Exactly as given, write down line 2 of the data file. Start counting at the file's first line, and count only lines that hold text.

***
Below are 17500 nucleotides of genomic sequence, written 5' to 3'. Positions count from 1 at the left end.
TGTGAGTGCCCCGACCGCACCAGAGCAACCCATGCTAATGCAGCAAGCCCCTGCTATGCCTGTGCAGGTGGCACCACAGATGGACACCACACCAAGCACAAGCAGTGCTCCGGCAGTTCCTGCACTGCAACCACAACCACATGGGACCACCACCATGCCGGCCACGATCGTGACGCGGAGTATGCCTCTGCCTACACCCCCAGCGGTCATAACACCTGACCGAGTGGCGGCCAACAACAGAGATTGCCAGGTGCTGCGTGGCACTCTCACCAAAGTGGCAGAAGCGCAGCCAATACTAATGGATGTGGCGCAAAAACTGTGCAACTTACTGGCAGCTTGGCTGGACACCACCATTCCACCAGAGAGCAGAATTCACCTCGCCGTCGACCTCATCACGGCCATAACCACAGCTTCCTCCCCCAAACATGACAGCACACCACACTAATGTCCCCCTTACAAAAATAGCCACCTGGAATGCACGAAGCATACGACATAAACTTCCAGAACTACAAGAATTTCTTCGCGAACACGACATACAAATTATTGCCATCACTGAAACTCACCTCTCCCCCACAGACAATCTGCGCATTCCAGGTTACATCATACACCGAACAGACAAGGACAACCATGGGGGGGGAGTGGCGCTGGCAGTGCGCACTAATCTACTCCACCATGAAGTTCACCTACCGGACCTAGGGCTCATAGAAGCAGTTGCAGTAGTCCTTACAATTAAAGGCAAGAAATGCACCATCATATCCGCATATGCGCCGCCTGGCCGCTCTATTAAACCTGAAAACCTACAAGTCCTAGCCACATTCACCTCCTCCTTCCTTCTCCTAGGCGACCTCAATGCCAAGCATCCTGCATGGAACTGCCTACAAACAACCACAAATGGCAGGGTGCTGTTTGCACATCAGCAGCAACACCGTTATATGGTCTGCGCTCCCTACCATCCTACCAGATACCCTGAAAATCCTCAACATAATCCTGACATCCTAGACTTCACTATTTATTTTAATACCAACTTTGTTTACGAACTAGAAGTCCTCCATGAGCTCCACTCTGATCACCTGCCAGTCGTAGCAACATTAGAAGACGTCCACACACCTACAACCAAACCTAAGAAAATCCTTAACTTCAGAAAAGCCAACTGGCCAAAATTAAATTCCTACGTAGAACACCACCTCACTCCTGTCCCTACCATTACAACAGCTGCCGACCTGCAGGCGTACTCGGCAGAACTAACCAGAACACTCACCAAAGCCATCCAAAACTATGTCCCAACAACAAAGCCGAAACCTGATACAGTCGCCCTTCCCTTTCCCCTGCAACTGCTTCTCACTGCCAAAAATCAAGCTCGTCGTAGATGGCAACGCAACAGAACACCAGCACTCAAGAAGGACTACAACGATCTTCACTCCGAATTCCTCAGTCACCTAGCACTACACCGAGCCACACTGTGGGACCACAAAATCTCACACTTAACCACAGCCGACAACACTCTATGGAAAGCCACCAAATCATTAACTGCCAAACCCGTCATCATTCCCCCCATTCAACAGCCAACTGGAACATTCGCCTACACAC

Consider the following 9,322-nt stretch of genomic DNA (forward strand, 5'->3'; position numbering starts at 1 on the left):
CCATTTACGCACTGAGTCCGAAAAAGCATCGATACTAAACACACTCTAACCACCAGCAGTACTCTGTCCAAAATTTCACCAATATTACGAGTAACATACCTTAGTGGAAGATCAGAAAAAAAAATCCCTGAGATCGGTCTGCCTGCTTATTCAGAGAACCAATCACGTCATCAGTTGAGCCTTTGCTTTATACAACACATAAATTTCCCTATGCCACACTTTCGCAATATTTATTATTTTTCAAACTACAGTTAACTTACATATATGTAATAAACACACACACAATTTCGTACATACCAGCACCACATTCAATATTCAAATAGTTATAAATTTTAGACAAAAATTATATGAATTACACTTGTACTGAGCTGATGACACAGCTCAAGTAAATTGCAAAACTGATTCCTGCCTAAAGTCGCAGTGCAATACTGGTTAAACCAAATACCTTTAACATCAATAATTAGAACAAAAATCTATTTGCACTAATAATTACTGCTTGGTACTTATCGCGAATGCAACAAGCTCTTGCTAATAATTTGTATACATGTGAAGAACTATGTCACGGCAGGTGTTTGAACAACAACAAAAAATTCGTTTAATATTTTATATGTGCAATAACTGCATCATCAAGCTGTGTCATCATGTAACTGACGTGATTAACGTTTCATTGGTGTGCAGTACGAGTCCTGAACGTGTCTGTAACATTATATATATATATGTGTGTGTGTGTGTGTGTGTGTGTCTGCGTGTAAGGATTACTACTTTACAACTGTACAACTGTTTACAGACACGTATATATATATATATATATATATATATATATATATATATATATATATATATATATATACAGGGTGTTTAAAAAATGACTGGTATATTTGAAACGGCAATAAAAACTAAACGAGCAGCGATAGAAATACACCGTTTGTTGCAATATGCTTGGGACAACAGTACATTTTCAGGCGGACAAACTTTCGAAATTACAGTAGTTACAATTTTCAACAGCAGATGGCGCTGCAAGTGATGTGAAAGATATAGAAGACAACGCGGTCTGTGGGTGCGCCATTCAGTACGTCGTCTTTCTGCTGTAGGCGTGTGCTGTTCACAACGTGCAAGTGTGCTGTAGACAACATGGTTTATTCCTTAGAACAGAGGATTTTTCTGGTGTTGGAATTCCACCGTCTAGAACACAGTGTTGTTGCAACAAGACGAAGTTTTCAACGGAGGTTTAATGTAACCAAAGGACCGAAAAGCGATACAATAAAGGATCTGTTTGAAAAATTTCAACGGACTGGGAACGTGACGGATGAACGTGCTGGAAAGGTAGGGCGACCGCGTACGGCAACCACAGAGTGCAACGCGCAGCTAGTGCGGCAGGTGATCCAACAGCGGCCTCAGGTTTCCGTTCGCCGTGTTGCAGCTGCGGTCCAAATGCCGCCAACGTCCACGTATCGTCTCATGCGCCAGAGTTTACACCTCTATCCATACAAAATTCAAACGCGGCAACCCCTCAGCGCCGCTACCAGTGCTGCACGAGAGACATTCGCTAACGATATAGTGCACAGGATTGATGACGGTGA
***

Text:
TGTGAGTGCCCCGACCGCACCAGAGCAACCCATGCTAATGCAGCAAGCCCCTGCTATGCCTGTGCAGGTGGCACCACAGATGGACACCACACCAAGCACAAGCAGTGCTCCGGCAGTTCCTGCACTGCAACCACAACCACATGGGACCACCACCATGCCGGCCACGATCGTGACGCGGAGTATGCCTCTGCCTACACCCCCAGCGGTCATAACACCTGACCGAGTGGCGGCCAACAACAGAGATTGCCAGGTGCTGCGTGGCACTCTCACCAAAGTGGCAGAAGCGCAGCCAATACTAATGGATGTGGCGCAAAAACTGTGCAACTTACTGGCAGCTTGGCTGGACACCACCATTCCACCAGAGAGCAGAATTCACCTCGCCGTCGACCTCATCACGGCCATAACCACAGCTTCCTCCCCCAAACATGACAGCACACCACACTAATGTCCCCCTTACAAAAATAGCCACCTGGAATGCACGAAGCATACGACATAAACTTCCAGAACTACAAGAATTTCTTCGCGAACACGACATACAAATTATTGCCATCACTGAAACTCACCTCTCCCCCACAGACAATCTGCGCATTCCAGGTTACATCATACACCGAACAGACAAGGACAACCATGGGGGGGGAGTGGCGCTGGCAGTGCGCACTAATCTACTCCACCATGAAGTTCACCTACCGGACCTAGGGCTCATAGAAGCAGTTGCAGTAGTCCTTACAATTAAAGGCAAGAAATGCACCATCATATCCGCATATGCGCCGCCTGGCCGCTCTATTAAACCTGAAAACCTACAAGTCCTAGCCACATTCACCTCCTCCTTCCTTCTCCTAGGCGACCTCAATGCCAAGCATCCTGCATGGAACTGCCTACAAACAACCACAAATGGCAGGGTGCTGTTTGCACATCAGCAGCAACACCGTTATATGGTCTGCGCTCCCTACCATCCTACCAGATACCCTGAAAATCCTCAACATAATCCTGACATCCTAGACTTCACTATTTATTTTAATACCAACTTTGTTTACGAACTAGAAGTCCTCCATGAGCTCCACTCTGATCACCTGCCAGTCGTAGCAACATTAGAAGACGTCCACACACCTACAACCAAACCTAAGAAAATCCTTAACTTCAGAAAAGCCAACTGGCCAAAATTAAATTCCTACGTAGAACACCACCTCACTCCTGTCCCTACCATTACAACAGCTGCCGACCTGCAGGCGTACTCGGCAGAACTAACCAGAACACTCACCAAAGCCATCCAAAACTATGTCCCAACAACAAAGCCGAAACCTGATACAGTCGCCCTTCCCTTTCCCCTGCAACTGCTTCTCACTGCCAAAAATCAAGCTCGTCGTAGATGGCAACGCAACAGAACACCAGCACTCAAGAAGGACTACAACGATCTTCACTCCGAATTCCTCAGTCACCTAGCACTACACCGAGCCACACTGTGGGACCACAAAATCTCACACTTAACCACAGCCGACAACACTCTATGGAAAGCCACCAAATCATTAACTGCCAAACCCGTCATCATTCCCCCCATTCAACAGCCAACTGGAACATTCGCCTACACAC